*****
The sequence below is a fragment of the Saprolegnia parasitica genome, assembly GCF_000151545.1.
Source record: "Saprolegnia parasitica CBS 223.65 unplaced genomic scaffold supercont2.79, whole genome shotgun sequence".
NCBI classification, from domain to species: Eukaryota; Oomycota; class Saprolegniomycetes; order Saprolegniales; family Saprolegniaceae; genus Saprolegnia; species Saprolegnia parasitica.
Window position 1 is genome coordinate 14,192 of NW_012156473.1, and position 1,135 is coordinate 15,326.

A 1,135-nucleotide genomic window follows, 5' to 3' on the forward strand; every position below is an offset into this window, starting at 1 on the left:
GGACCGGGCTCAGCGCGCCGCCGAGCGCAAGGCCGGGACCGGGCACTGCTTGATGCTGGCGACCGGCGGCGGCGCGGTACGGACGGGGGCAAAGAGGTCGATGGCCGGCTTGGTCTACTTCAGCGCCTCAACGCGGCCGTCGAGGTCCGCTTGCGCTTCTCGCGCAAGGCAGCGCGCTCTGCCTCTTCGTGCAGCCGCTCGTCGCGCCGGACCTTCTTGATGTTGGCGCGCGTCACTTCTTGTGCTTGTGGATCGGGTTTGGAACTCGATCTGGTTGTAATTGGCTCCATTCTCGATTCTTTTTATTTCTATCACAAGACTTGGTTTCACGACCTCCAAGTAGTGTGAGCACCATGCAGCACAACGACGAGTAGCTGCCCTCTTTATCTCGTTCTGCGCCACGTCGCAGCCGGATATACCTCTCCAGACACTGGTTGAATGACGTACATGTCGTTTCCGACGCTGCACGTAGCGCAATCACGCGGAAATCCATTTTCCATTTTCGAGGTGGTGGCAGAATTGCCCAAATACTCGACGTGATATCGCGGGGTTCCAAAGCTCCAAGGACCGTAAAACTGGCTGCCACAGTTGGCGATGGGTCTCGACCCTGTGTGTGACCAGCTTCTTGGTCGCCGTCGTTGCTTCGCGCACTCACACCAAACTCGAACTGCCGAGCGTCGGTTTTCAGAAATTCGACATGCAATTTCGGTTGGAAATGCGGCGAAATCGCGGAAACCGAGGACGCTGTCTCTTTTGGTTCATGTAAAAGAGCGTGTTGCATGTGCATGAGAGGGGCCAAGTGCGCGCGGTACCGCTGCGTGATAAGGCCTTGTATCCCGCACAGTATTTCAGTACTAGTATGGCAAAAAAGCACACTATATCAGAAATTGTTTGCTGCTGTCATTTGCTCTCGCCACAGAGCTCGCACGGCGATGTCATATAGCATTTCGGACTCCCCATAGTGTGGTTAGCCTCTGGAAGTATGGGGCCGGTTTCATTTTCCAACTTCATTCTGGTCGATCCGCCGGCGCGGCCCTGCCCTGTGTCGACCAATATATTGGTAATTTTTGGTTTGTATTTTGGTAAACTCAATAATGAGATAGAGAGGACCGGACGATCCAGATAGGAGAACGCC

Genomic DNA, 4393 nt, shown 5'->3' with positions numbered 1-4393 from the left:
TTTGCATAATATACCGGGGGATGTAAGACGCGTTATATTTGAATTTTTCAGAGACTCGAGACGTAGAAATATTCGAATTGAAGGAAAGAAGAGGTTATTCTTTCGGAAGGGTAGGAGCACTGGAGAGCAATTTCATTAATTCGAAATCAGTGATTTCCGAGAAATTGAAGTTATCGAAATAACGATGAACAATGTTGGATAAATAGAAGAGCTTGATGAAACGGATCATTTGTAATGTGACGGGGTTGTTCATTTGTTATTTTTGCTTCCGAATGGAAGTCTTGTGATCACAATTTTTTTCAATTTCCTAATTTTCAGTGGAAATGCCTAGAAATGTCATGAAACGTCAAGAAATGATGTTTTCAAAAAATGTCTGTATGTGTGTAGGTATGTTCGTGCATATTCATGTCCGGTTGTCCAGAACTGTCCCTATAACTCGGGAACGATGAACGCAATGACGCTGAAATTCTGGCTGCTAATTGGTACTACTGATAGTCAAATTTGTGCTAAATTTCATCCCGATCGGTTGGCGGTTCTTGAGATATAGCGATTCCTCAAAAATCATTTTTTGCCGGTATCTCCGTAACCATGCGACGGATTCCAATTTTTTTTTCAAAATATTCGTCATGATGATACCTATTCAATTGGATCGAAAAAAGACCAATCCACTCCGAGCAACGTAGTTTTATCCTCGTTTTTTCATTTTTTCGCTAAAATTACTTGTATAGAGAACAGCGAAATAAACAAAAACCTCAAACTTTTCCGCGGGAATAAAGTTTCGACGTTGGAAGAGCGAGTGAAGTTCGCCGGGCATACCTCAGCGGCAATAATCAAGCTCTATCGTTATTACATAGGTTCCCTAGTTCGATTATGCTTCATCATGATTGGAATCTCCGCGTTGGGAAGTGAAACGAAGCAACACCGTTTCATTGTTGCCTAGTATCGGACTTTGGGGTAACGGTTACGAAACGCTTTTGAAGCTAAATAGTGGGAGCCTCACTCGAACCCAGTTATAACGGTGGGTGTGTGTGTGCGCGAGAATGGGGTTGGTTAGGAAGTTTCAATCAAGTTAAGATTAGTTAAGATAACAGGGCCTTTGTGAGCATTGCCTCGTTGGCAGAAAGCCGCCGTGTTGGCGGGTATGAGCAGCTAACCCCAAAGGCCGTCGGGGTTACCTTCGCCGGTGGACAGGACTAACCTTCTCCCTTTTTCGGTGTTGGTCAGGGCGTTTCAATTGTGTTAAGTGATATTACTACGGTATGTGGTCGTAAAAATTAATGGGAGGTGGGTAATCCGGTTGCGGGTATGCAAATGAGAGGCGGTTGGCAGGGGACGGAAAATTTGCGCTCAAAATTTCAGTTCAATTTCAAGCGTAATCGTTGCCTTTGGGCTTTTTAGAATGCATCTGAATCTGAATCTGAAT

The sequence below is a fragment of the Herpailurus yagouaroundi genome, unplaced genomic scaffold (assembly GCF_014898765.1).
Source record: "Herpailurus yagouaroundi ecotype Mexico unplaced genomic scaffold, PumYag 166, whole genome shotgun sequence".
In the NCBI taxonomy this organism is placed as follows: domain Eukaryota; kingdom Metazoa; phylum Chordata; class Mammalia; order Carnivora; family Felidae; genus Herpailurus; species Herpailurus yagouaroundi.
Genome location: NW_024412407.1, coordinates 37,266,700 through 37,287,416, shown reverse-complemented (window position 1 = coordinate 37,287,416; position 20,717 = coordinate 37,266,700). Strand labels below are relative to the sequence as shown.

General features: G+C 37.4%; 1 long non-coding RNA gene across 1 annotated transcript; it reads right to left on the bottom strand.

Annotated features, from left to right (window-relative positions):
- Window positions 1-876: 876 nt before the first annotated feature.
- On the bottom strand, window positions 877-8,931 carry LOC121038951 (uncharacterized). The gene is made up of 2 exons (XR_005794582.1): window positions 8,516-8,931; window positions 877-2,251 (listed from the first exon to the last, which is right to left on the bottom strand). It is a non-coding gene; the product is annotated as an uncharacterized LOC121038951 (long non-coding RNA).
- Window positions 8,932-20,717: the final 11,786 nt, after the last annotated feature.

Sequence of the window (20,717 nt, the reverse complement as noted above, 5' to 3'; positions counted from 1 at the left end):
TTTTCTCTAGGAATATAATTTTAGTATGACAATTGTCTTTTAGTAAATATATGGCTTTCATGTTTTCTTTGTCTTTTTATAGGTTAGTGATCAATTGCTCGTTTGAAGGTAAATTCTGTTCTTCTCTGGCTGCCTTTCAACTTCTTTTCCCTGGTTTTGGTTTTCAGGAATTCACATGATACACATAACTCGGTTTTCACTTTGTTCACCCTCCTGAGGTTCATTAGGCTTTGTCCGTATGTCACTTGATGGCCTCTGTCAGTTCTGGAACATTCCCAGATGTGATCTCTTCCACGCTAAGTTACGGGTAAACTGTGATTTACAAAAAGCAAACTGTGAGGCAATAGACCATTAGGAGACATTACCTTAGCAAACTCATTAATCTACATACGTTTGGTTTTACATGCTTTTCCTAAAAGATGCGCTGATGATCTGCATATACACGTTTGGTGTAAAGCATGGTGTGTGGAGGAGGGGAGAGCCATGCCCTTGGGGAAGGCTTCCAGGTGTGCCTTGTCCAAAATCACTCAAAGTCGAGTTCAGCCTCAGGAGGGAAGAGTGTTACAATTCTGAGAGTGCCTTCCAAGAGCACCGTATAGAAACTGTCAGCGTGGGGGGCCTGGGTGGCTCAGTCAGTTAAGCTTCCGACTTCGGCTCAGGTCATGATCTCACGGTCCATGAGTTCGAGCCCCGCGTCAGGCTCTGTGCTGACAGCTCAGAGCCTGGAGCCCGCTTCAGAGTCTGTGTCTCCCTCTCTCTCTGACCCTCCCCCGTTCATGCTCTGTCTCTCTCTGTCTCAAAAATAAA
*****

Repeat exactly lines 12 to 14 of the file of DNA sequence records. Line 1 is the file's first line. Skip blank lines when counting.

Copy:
Genome location: NW_024412407.1, coordinates 37,266,700 through 37,287,416, shown reverse-complemented (window position 1 = coordinate 37,287,416; position 20,717 = coordinate 37,266,700). Strand labels below are relative to the sequence as shown.

General features: G+C 37.4%; 1 long non-coding RNA gene across 1 annotated transcript; it reads right to left on the bottom strand.

Annotated features, from left to right (window-relative positions):